To continue, there are various moments on this album that are just, to put it simply, weird for blink-182. And not in an adventurous or experimental way. I can only conclude that Feldmann had some hand in many of these missteps, as even when the band was left to their own devices in 2011 for Neighborhoods, and again in 2013 for a self-produced EP, the experiments rarely yielded the lack of identity I feel on this album. When Los Angeles begins, well, I felt that I knew I was not going to enjoy the rest of the album. Blink always had some element of pop in their sound, but it's safe to say the verses here are a couple steps too far. 808s and Hoppus singing seemingly random “catchiness” greet the listener after a short intro, in what seems like a post-reunion Fall Out Boy verse. The song's chorus fares a bit better, but brief moments of respite like that on this album rarely do much more than make punk fans realize how much they're probably not getting out of it. The track also serves as an example of the unnecessary vocals that are placed all over this album (seemingly due to Feldmann's influence)...Someone sings a ridiculous sounding “la la la” and it adds absolutely nothing to the track. Another example of this can be found in the verses of “She's Out of her Mind”, where a ridiculous-sounding vocal rhythm – because she's not just antisocial, she's “ah, eh, eh, antisocial” - makes you wonder what happened to the sense of melody that propelled the band's former works to greatness. I found myself sighing at the inclusion of these kinds of vocals numerous times throughout the album, which is worth noting as this is a band who was once able to make these sing-along melodies seem natural.
Another pillar of disappointment can be found in the album's lyrics. To put it simply, they're not very good. Seeing lines like “I am a haunted house”, and “I'm a dandelion you're a four leaf clover” coming from two of the guys who were writing some of the most memorable lyrics in punk on beloved albums such as Dude Ranch and Goddamnit is not only saddening, but also just kind of baffling – as one has to wonder how these punk veterans let Feldmann influence the composition on this record as much as it feels like he did.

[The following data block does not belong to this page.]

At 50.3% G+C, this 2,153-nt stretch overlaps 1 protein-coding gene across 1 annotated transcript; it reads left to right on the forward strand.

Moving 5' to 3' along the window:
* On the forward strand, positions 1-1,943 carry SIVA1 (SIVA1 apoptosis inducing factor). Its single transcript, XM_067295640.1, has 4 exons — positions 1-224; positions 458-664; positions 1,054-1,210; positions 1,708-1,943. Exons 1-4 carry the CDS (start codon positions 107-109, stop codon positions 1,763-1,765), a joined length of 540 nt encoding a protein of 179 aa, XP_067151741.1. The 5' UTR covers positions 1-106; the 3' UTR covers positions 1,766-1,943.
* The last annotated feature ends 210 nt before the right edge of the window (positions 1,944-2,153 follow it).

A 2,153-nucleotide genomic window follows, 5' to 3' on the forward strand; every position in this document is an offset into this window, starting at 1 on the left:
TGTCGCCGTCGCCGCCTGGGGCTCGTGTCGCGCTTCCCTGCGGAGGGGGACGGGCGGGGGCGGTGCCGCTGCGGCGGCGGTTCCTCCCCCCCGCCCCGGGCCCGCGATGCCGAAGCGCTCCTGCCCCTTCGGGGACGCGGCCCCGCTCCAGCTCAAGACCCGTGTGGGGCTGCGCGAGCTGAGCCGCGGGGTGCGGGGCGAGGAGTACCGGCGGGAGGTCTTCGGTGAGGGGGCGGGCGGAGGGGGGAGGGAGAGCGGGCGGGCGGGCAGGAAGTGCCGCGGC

There is some enjoyment to be had on California, ignore the horribly gimmicky and bland looking album art, and most of the songs that it offers and some pretty decent tracks, such as “No Future”, “Rabbit Hole”, and “Cynical” are found. But any success this record finds only seems to emphasize how much of a letdown it really is. This is the new blink-182 record, the kings of pop-punk! I shouldn't have to be singling out 2 or 3 songs on it that I enjoy considering what a huge fan I am of the rest of their discography. But sadly there are a ton of songs that are either not good or simply forgettable, such as Teenage Satellites, a generic song which I would have to throw in the latter category.
California closes with a joke song, Brohemian Rhapsody, and while the other joke song on the album, Built This Pool, is one of the rare moments where the band mostly succeeds in recapturing the enjoyably immature personality of the band before they went on hiatus in 2005, this song is a perfect example of why this album just doesn't work in terms of tone or style. Punk guitarwork, upbeat drums, and the only real riff on the album all combine to make the track feel like a throwback to Dude Ranch; all this is then followed by some bizarrely placed autotune on Mark's only line in the song, ruining the joke along with the feeling. This single 30 second track represents the identity crisis that harms all of California.
In the end it appears that I didn't have much to be optimistic about, as either a Trio or a Blink fan (except perhaps, for Skiba's angry vocals on Cynical sounding better than they have since 2003, which may bode well for his other band's next record). Mark Hoppus singing about relationships doesn't feel right when it's done over this generic music and poor to mediocre songwriting, and Matt Skiba singing about being a bike messenger again, invoking the Trio's 1998 masterpiece, over a song as ear-wrenchingly poppy as Sober only adds another, more unexpected layer to the tone deaf, sometimes cringey, and simply odd nature of this album. Ultimately, seemingly mostly due to the direction of Feldmann, blink-182 is now just another modern “pop-punk” (aka pop rock) band that has a major problem: they want me to believe that they sound like blink-182, but I just don't believe them.